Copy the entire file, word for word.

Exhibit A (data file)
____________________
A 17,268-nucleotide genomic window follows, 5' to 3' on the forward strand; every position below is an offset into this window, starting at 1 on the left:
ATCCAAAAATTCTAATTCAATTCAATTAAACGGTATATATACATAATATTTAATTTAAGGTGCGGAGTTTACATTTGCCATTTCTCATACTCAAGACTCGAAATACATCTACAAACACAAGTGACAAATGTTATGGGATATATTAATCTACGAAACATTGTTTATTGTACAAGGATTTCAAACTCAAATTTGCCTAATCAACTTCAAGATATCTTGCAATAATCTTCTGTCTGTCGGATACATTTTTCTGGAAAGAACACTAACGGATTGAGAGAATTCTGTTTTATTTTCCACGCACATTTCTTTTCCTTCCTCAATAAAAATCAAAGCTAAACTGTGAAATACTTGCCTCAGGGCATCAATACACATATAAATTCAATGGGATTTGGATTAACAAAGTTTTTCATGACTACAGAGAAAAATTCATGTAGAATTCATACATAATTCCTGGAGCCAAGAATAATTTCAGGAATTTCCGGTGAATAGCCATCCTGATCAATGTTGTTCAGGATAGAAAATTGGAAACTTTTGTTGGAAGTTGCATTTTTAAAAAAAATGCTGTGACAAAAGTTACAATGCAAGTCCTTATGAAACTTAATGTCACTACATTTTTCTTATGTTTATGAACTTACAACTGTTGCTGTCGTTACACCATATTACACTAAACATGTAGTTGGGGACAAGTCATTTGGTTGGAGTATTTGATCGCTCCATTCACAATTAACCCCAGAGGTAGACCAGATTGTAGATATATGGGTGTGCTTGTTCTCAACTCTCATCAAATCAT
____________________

A 17,268-nucleotide genomic window follows, 5' to 3' on the forward strand; every position below is an offset into this window, starting at 1 on the left:
ATCCAAAAATTCTAATTCAATTCAATTAAACGGTATATATACATAATATTTAATTTAAGGTGCGGAGTTTACATTTGCCATTTCTCATACTCAAGACTCGAAATACATCTACAAACACAAGTGACAAATGTTATGGGATATATTAATCTACGAAACATTGTTTATTGTACAAGGATTTCAAACTCAAATTTGCCTAATCAACTTCAAGATATCTTGCAATAATCTTCTGTCTGTCGGATACATTTTTCTGGAAAGAACACTAACGGATTGAGAGAATTCTGTTTTATTTTCCACGCACATTTCTTTTCCTTCCTCAATAAAAATCAAAGCTAAACTGTGAAATACTTGCCTCAGGGCATCAATACACATATAAATTCAATGGGATTTGGATTAACAAAGTTTTTCATGACTACAGAGAAAAATTCATGTAGAATTCATACATAATTCCTGGAGCCAAGAATAATTTCAGGAATTTCCGGTGAATAGCCATCCTGATCAATGTTGTTCAGGATAGAAAATTGGAAACTTTTGTTGGAAGTTGCATTTTTAAAAAAAATGCTGTGACAAAAGTTACAATGCAAGTCCTTATGAAACTTAATGTCACTACATTTTTCTTATGTTTATGAACTTACAACTGTTGCTGTCGTTACACCATATTACACTAAACATGTAGTTGGGGACAAGTCATTTGGTTGGAGTATTTGATCGCTCCATTCACAATTAACCCCAGAGGTAGACCAGATTGTAGATATATGGGTGTGCTTGTTCTCAACTCTCATCAAATCAT